After a turbulent winter and some terrible early season form, Lotus finally got back in the points in Barcelona – but how did they fall from the top and can they go on to complete the ultimate comeback?
It was a tough winter for Lotus. Kimi Raikkonen, a driver who not only got the best out of the car but also lifted the team’s status, left for Ferrari and painted a bleak picture of team finances on his way out. Then team boss Eric Boullier, an ever-positive leader who helped the team punch above its weight, lost the faith and switched to McLaren.
And then came the new car launch, and a disaster in testing.
Data is king in modern era F1 and from day one that data has been something Lotus has struggled to get.
When they launched the tusk-nosed E22, their shakedown filming day showed promise, despite the fact they were late out the factory, but Renault’s engine problems soon hit hard and the team averaged just 29 laps per day over the eight pre-season days in Bahrain.
Unlike Red Bull, who despite similar lack of running somehow managed to get enough understanding of their car to be competitive in Australia, Lotus was embarrassing, looking as lost as a struggling newcomer when the season kicked off.
The team quickly came to the conclusion to use the opening races as test cases – and hope their rivals did not get too far ahead.
Fortunately for them, with Mercedes taking all but one of the highest scoring points positions in the first quarter of the season, their main rivals are still in the distance, but may not be too far ahead.
Even in the early races, the team struggled to get in the laps and would typically run only a third of the other teams. Then the first in-season test in Bahrain was wiped out by double engine failure.
Once again, they were left lacking the data they needed to find the faults and recover.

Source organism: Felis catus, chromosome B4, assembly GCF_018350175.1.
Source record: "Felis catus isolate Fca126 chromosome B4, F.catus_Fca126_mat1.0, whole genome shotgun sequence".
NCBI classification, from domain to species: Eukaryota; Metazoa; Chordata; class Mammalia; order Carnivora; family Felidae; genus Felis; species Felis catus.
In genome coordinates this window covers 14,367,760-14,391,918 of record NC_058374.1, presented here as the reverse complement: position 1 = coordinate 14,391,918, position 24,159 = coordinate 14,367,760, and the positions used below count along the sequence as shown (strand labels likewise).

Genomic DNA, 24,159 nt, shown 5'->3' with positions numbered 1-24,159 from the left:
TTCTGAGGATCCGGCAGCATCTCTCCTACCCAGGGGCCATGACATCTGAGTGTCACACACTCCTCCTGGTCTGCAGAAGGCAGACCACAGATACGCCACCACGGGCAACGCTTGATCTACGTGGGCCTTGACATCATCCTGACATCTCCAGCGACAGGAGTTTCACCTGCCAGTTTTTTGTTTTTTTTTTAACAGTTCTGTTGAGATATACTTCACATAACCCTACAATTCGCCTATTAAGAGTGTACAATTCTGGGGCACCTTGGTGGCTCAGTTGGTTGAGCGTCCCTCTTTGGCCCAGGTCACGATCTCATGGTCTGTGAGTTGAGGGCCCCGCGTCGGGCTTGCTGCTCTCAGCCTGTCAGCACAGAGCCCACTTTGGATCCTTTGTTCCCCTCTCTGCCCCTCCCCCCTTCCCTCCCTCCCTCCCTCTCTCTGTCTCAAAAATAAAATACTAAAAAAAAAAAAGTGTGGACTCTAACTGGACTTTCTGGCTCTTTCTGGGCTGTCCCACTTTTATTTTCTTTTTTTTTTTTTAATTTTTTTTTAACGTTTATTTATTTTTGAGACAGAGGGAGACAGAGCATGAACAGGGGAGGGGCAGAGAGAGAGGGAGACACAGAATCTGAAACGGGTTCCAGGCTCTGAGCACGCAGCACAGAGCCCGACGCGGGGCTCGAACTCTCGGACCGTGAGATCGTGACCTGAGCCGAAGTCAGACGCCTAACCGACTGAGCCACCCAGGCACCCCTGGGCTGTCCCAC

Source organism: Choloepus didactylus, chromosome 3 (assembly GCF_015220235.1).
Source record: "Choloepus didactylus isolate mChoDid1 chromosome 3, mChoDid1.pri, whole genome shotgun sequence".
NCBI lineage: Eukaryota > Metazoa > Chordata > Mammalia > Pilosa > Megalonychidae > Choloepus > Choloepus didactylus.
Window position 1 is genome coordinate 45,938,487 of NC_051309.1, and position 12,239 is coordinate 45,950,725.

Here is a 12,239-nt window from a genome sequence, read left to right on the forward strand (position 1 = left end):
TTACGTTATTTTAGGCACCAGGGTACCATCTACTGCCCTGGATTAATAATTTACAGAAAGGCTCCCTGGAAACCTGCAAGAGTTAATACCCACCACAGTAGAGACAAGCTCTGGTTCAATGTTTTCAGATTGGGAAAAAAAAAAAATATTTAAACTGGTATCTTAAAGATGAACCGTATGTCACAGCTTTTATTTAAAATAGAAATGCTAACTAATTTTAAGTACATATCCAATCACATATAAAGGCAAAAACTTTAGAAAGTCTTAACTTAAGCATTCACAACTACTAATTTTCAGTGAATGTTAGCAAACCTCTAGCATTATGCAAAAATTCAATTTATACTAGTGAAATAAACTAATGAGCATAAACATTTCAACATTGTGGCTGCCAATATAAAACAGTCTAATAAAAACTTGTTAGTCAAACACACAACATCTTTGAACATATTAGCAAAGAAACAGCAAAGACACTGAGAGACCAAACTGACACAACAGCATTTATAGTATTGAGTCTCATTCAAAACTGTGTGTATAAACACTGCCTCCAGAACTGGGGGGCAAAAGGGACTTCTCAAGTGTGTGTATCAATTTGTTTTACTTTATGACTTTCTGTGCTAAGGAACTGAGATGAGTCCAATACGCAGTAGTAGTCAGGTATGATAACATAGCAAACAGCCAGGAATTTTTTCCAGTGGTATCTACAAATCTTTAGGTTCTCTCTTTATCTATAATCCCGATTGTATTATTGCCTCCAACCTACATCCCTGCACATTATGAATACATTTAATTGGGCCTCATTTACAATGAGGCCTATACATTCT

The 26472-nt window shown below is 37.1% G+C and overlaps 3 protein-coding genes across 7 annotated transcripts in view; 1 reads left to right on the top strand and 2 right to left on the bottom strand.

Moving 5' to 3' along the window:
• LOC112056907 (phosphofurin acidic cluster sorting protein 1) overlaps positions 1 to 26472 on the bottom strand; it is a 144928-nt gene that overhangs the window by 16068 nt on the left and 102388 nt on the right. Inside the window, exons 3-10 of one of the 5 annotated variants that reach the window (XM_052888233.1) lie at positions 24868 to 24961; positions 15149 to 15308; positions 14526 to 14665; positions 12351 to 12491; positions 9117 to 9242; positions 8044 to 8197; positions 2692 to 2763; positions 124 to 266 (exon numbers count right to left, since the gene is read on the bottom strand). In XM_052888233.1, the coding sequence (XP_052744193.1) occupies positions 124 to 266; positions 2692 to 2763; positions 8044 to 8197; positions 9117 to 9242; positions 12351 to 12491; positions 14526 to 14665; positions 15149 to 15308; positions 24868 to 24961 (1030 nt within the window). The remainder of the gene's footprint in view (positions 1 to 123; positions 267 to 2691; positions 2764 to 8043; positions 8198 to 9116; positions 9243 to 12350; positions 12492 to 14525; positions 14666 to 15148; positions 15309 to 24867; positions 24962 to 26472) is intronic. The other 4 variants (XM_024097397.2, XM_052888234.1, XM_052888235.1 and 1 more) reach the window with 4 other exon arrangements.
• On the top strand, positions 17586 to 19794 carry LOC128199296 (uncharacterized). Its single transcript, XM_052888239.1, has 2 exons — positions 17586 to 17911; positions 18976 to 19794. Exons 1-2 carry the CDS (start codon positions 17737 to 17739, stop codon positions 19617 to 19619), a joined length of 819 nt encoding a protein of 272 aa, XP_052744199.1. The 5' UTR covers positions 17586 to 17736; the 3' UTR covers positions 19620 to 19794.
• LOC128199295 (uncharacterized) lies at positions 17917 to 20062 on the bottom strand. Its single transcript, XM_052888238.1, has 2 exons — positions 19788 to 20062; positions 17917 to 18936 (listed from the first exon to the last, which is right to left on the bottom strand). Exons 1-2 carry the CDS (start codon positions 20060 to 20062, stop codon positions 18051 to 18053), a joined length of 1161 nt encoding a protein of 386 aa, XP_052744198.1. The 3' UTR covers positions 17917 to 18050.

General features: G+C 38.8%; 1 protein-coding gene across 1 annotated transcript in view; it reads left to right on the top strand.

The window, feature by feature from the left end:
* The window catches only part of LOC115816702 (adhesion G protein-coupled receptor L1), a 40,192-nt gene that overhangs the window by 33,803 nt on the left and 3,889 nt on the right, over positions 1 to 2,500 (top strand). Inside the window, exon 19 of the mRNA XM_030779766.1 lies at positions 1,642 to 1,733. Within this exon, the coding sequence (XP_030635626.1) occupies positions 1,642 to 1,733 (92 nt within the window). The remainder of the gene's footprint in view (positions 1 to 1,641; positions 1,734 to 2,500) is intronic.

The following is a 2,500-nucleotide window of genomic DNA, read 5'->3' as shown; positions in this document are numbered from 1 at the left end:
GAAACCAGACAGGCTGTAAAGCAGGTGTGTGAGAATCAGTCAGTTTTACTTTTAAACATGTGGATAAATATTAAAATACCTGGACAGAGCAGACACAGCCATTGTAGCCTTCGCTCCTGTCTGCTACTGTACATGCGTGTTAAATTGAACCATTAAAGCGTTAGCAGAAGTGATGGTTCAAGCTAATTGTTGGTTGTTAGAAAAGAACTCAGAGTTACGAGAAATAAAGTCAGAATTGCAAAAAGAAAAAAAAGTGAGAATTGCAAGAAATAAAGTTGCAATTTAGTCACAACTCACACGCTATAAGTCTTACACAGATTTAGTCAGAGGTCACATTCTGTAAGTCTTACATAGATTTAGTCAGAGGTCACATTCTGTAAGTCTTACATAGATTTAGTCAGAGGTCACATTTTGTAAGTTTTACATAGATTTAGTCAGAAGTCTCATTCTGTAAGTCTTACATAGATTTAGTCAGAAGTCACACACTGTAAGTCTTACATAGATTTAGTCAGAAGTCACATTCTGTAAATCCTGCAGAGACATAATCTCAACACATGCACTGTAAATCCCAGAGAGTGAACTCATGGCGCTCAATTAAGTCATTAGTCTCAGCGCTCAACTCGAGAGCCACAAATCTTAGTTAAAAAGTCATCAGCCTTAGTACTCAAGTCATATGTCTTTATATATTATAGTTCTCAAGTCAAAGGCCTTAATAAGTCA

Things started to go right in China when they finally managed to get through a full programme in Friday practice - something that has always been defined as one of the most crucial elements in a successful Grand Prix weekend.
It was only at that race that they were able to switch focus from fire fighting to developing car set-up – and they soon realised why they had been struggling.
The set-up approach they had followed through with from 2013 was not working on the new car, with the new engines, tyres and aerodynamics requiring a completely different approach.
Once some important set-up changes were made, the car went from “unstable and unpredictable” to “understandable” and, helped also by an engine upgrade from Renault, Romain Grosjean made Q3 then ran inside top ten until gearbox problem forced him out at half distance.
At the following race in Spain – which is where team boss Gerard Lopez had stated their season would really begin – Grosjean qualified fifth and finished eighth, which could have been higher but for an engine sensor problem.
It’s just one result, but it does seem the tide has turned.
BACK ON TRACK
In the post-race test at Barcelona, Lotus ran more laps than everyone except McLaren and Mercedes – giving them some quality data to analyse at last.
Lotus and the Enstone teams that went before it have always been driven by strong technical talent (perhaps more than managerial leadership) and with Nick Chester now settling into the top technical role after the departure of James Allison to Ferrari, the impact of Boullier’s loss may not be as significant as first thought.
Likewise, Grosjean has matured significantly over the last few seasons and is now in a position to lead the team. He seems to have added the confidence to his raw ability – and if the same can be done with Maldonado, Lotus will actually have a pretty handy driver line-up.
Fundamentally, the chassis appears to have plenty of potential and although victory – the ultimate comeback - may be a distant hope, that is the situation for any team other than Mercedes.
The bottom line is Lotus currently lies eighth in the table but they have a massive 62-point deficit to Ferrari.
That, however, is now the season target – and on their way they also need to overcome Toro Rosso, McLaren, Williams and Force India.
They now have a small amount of momentum. Upgrades from the successful test will come in for Monaco, including aero modifications to help stability, some “new parts” to help the mechanical grip on the low speed bumpy track and a new fuel – which has been a key element to success for other teams this season.
And while four no-score races will hurt, there’s still three quarters of the season left to run...
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